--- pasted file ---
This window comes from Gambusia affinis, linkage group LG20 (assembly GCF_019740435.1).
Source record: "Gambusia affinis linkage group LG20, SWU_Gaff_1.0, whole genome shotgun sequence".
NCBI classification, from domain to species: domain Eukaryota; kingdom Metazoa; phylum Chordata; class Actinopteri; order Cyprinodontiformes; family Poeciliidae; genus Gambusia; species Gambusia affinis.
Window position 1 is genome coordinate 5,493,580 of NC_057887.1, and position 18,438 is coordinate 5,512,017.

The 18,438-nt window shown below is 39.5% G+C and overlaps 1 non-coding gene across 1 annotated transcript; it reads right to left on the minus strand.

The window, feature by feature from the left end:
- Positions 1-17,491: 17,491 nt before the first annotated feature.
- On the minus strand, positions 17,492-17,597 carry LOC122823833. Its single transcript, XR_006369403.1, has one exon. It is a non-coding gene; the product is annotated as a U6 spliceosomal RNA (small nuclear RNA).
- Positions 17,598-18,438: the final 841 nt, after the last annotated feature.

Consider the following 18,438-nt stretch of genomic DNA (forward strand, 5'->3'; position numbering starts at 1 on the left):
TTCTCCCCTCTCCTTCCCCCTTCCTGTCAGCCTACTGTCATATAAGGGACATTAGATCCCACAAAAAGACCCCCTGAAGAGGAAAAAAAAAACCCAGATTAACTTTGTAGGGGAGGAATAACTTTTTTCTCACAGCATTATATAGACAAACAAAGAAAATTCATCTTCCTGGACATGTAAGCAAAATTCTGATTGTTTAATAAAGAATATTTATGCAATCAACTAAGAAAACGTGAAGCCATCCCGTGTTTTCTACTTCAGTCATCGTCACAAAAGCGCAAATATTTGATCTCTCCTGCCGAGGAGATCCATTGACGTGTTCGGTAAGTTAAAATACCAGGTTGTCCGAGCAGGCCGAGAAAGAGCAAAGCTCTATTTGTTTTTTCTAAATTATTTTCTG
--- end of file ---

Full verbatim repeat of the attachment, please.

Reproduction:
This window comes from Gambusia affinis, linkage group LG20 (assembly GCF_019740435.1).
Source record: "Gambusia affinis linkage group LG20, SWU_Gaff_1.0, whole genome shotgun sequence".
NCBI classification, from domain to species: domain Eukaryota; kingdom Metazoa; phylum Chordata; class Actinopteri; order Cyprinodontiformes; family Poeciliidae; genus Gambusia; species Gambusia affinis.
Window position 1 is genome coordinate 5,493,580 of NC_057887.1, and position 18,438 is coordinate 5,512,017.

The 18,438-nt window shown below is 39.5% G+C and overlaps 1 non-coding gene across 1 annotated transcript; it reads right to left on the minus strand.

The window, feature by feature from the left end:
- Positions 1-17,491: 17,491 nt before the first annotated feature.
- On the minus strand, positions 17,492-17,597 carry LOC122823833. Its single transcript, XR_006369403.1, has one exon. It is a non-coding gene; the product is annotated as a U6 spliceosomal RNA (small nuclear RNA).
- Positions 17,598-18,438: the final 841 nt, after the last annotated feature.

Consider the following 18,438-nt stretch of genomic DNA (forward strand, 5'->3'; position numbering starts at 1 on the left):
TTCTCCCCTCTCCTTCCCCCTTCCTGTCAGCCTACTGTCATATAAGGGACATTAGATCCCACAAAAAGACCCCCTGAAGAGGAAAAAAAAAACCCAGATTAACTTTGTAGGGGAGGAATAACTTTTTTCTCACAGCATTATATAGACAAACAAAGAAAATTCATCTTCCTGGACATGTAAGCAAAATTCTGATTGTTTAATAAAGAATATTTATGCAATCAACTAAGAAAACGTGAAGCCATCCCGTGTTTTCTACTTCAGTCATCGTCACAAAAGCGCAAATATTTGATCTCTCCTGCCGAGGAGATCCATTGACGTGTTCGGTAAGTTAAAATACCAGGTTGTCCGAGCAGGCCGAGAAAGAGCAAAGCTCTATTTGTTTTTTCTAAATTATTTTCTG